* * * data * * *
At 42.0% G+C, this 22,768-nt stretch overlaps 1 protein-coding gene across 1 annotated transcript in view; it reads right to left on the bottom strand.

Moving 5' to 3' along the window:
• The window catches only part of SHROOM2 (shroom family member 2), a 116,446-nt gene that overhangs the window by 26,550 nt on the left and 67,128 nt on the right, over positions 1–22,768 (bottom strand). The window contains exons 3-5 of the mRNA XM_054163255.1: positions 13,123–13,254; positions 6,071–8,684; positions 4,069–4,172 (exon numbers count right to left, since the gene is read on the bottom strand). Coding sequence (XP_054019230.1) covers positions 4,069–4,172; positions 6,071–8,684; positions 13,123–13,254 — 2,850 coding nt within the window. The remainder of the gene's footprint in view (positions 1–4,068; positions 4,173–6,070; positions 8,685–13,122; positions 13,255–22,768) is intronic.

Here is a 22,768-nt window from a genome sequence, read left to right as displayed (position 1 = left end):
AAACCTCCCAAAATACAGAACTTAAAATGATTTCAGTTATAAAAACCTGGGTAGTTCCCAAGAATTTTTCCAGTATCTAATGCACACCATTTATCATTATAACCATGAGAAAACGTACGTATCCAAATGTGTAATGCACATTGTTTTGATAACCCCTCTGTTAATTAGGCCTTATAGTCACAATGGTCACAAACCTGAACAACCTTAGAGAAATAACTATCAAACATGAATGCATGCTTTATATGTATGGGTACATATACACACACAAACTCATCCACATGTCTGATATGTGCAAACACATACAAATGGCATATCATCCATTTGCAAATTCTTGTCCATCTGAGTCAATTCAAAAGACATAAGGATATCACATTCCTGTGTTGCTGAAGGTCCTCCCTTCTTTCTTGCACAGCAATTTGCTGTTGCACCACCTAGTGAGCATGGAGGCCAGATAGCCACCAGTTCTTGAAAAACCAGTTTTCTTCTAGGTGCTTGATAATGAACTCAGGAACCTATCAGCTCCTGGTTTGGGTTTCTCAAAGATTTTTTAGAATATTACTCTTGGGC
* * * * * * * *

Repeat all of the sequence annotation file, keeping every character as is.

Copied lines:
At 42.0% G+C, this 22,768-nt stretch overlaps 1 protein-coding gene across 1 annotated transcript in view; it reads right to left on the bottom strand.

Moving 5' to 3' along the window:
• The window catches only part of SHROOM2 (shroom family member 2), a 116,446-nt gene that overhangs the window by 26,550 nt on the left and 67,128 nt on the right, over positions 1–22,768 (bottom strand). The window contains exons 3-5 of the mRNA XM_054163255.1: positions 13,123–13,254; positions 6,071–8,684; positions 4,069–4,172 (exon numbers count right to left, since the gene is read on the bottom strand). Coding sequence (XP_054019230.1) covers positions 4,069–4,172; positions 6,071–8,684; positions 13,123–13,254 — 2,850 coding nt within the window. The remainder of the gene's footprint in view (positions 1–4,068; positions 4,173–6,070; positions 8,685–13,122; positions 13,255–22,768) is intronic.

Here is a 22,768-nt window from a genome sequence, read left to right as displayed (position 1 = left end):
AAACCTCCCAAAATACAGAACTTAAAATGATTTCAGTTATAAAAACCTGGGTAGTTCCCAAGAATTTTTCCAGTATCTAATGCACACCATTTATCATTATAACCATGAGAAAACGTACGTATCCAAATGTGTAATGCACATTGTTTTGATAACCCCTCTGTTAATTAGGCCTTATAGTCACAATGGTCACAAACCTGAACAACCTTAGAGAAATAACTATCAAACATGAATGCATGCTTTATATGTATGGGTACATATACACACACAAACTCATCCACATGTCTGATATGTGCAAACACATACAAATGGCATATCATCCATTTGCAAATTCTTGTCCATCTGAGTCAATTCAAAAGACATAAGGATATCACATTCCTGTGTTGCTGAAGGTCCTCCCTTCTTTCTTGCACAGCAATTTGCTGTTGCACCACCTAGTGAGCATGGAGGCCAGATAGCCACCAGTTCTTGAAAAACCAGTTTTCTTCTAGGTGCTTGATAATGAACTCAGGAACCTATCAGCTCCTGGTTTGGGTTTCTCAAAGATTTTTTAGAATATTACTCTTGGGC